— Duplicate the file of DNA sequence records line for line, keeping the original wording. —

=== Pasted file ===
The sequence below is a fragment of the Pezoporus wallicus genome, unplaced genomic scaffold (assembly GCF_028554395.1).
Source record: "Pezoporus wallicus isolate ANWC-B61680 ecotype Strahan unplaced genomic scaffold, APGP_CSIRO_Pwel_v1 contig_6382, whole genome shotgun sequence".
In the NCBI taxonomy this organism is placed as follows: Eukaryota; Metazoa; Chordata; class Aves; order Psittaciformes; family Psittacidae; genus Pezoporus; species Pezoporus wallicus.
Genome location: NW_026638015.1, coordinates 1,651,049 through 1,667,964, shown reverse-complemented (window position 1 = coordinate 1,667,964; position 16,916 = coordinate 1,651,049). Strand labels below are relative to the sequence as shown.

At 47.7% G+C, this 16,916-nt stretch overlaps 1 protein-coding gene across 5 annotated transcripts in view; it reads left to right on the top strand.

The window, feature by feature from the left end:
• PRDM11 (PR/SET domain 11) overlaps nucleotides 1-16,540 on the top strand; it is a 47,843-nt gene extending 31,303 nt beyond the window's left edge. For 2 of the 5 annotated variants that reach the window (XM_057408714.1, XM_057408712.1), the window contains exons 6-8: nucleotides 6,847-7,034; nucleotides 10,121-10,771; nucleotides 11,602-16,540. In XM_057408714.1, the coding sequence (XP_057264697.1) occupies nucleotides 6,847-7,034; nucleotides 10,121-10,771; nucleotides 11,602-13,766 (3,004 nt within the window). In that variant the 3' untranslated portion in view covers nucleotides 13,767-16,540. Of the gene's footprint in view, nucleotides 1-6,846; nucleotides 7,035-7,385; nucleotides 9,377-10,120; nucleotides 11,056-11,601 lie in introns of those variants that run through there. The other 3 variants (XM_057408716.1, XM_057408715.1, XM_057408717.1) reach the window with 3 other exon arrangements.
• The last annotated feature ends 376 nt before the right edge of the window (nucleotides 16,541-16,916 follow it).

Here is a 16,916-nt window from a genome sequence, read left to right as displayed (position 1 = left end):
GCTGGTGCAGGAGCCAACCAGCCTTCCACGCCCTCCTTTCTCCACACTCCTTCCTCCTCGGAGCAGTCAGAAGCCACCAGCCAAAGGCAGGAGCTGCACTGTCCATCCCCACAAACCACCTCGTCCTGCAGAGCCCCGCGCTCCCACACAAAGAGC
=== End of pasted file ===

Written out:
The sequence below is a fragment of the Pezoporus wallicus genome, unplaced genomic scaffold (assembly GCF_028554395.1).
Source record: "Pezoporus wallicus isolate ANWC-B61680 ecotype Strahan unplaced genomic scaffold, APGP_CSIRO_Pwel_v1 contig_6382, whole genome shotgun sequence".
In the NCBI taxonomy this organism is placed as follows: Eukaryota; Metazoa; Chordata; class Aves; order Psittaciformes; family Psittacidae; genus Pezoporus; species Pezoporus wallicus.
Genome location: NW_026638015.1, coordinates 1,651,049 through 1,667,964, shown reverse-complemented (window position 1 = coordinate 1,667,964; position 16,916 = coordinate 1,651,049). Strand labels below are relative to the sequence as shown.

At 47.7% G+C, this 16,916-nt stretch overlaps 1 protein-coding gene across 5 annotated transcripts in view; it reads left to right on the top strand.

The window, feature by feature from the left end:
• PRDM11 (PR/SET domain 11) overlaps nucleotides 1-16,540 on the top strand; it is a 47,843-nt gene extending 31,303 nt beyond the window's left edge. For 2 of the 5 annotated variants that reach the window (XM_057408714.1, XM_057408712.1), the window contains exons 6-8: nucleotides 6,847-7,034; nucleotides 10,121-10,771; nucleotides 11,602-16,540. In XM_057408714.1, the coding sequence (XP_057264697.1) occupies nucleotides 6,847-7,034; nucleotides 10,121-10,771; nucleotides 11,602-13,766 (3,004 nt within the window). In that variant the 3' untranslated portion in view covers nucleotides 13,767-16,540. Of the gene's footprint in view, nucleotides 1-6,846; nucleotides 7,035-7,385; nucleotides 9,377-10,120; nucleotides 11,056-11,601 lie in introns of those variants that run through there. The other 3 variants (XM_057408716.1, XM_057408715.1, XM_057408717.1) reach the window with 3 other exon arrangements.
• The last annotated feature ends 376 nt before the right edge of the window (nucleotides 16,541-16,916 follow it).

Here is a 16,916-nt window from a genome sequence, read left to right as displayed (position 1 = left end):
GCTGGTGCAGGAGCCAACCAGCCTTCCACGCCCTCCTTTCTCCACACTCCTTCCTCCTCGGAGCAGTCAGAAGCCACCAGCCAAAGGCAGGAGCTGCACTGTCCATCCCCACAAACCACCTCGTCCTGCAGAGCCCCGCGCTCCCACACAAAGAGC